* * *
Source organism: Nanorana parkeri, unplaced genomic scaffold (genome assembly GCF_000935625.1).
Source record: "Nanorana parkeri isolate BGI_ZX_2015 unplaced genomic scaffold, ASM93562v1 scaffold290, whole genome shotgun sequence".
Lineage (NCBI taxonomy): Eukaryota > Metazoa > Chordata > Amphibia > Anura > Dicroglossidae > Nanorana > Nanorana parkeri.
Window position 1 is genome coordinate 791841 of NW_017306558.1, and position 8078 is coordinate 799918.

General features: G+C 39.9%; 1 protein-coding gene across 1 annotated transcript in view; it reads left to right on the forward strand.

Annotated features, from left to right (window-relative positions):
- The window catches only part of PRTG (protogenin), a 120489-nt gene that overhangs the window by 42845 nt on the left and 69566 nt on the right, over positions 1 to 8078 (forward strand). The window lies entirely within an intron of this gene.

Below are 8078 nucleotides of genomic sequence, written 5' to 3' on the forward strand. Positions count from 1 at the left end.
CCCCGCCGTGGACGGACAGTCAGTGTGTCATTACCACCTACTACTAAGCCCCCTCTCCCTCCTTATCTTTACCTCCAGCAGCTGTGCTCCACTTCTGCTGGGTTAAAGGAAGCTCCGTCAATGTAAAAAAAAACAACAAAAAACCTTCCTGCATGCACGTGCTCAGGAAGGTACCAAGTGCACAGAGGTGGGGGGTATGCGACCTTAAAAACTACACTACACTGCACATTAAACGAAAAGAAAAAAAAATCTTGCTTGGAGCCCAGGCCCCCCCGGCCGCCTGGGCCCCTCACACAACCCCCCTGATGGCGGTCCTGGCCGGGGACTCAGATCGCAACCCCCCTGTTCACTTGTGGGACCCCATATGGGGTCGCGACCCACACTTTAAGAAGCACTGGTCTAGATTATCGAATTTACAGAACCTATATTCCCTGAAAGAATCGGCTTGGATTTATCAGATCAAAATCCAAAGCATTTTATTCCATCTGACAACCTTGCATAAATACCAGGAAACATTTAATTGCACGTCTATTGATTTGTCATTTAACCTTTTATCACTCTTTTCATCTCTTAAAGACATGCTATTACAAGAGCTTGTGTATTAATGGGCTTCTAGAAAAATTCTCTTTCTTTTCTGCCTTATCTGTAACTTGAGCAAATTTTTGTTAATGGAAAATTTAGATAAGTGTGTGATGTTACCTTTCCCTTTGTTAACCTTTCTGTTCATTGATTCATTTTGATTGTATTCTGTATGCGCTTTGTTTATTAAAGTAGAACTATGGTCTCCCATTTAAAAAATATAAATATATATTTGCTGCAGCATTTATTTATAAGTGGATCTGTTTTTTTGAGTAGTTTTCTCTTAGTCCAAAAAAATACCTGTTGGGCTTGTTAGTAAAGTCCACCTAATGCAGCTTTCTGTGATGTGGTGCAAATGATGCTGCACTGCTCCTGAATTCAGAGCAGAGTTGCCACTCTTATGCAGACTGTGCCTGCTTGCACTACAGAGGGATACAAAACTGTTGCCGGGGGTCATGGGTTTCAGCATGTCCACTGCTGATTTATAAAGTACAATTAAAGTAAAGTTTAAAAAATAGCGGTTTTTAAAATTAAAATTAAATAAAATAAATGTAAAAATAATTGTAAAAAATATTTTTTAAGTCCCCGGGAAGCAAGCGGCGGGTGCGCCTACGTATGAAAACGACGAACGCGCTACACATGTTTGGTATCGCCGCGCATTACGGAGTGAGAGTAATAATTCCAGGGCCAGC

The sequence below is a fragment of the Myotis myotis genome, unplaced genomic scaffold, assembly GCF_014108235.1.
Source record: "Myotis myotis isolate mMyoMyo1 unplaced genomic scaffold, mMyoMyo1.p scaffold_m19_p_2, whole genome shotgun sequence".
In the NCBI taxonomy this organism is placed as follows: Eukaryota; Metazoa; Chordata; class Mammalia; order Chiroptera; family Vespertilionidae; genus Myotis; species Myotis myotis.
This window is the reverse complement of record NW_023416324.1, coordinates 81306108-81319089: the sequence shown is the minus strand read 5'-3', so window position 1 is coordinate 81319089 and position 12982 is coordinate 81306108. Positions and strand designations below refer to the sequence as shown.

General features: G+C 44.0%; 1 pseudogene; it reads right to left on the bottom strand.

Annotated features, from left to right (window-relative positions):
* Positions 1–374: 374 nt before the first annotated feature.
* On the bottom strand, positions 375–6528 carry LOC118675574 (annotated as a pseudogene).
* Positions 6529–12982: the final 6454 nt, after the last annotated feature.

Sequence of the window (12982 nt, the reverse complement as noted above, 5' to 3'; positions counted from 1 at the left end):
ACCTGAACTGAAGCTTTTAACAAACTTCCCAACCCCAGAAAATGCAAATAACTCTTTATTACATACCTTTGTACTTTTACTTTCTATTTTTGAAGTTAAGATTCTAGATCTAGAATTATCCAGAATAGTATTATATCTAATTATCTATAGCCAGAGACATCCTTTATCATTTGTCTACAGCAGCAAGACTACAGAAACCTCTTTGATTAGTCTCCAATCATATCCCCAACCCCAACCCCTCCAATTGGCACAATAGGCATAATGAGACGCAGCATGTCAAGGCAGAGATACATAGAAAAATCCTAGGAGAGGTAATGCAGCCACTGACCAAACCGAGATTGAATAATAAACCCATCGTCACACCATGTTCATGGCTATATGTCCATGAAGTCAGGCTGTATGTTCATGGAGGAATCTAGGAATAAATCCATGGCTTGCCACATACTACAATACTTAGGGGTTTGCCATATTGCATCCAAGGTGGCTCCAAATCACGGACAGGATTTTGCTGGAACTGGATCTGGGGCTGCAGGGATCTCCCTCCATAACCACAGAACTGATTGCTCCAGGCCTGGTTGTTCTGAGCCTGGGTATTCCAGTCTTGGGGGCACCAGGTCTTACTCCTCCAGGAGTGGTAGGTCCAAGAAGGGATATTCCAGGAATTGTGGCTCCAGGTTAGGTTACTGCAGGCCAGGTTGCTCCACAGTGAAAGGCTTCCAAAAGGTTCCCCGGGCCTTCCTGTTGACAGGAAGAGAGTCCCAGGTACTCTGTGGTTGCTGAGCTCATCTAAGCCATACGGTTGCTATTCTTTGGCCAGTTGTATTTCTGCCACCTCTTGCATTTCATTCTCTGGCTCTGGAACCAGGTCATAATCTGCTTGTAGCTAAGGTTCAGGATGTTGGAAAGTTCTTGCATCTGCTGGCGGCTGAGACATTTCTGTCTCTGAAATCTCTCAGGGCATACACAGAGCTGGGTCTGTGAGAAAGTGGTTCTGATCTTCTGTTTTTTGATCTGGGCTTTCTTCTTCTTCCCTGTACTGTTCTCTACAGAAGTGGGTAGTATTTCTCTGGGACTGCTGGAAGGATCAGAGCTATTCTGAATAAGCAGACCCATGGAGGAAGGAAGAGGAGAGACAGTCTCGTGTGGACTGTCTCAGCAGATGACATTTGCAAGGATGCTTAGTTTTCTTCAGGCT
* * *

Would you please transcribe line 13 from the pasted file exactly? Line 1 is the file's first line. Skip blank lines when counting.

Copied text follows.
This window is the reverse complement of record NW_023416324.1, coordinates 81306108-81319089: the sequence shown is the minus strand read 5'-3', so window position 1 is coordinate 81319089 and position 12982 is coordinate 81306108. Positions and strand designations below refer to the sequence as shown.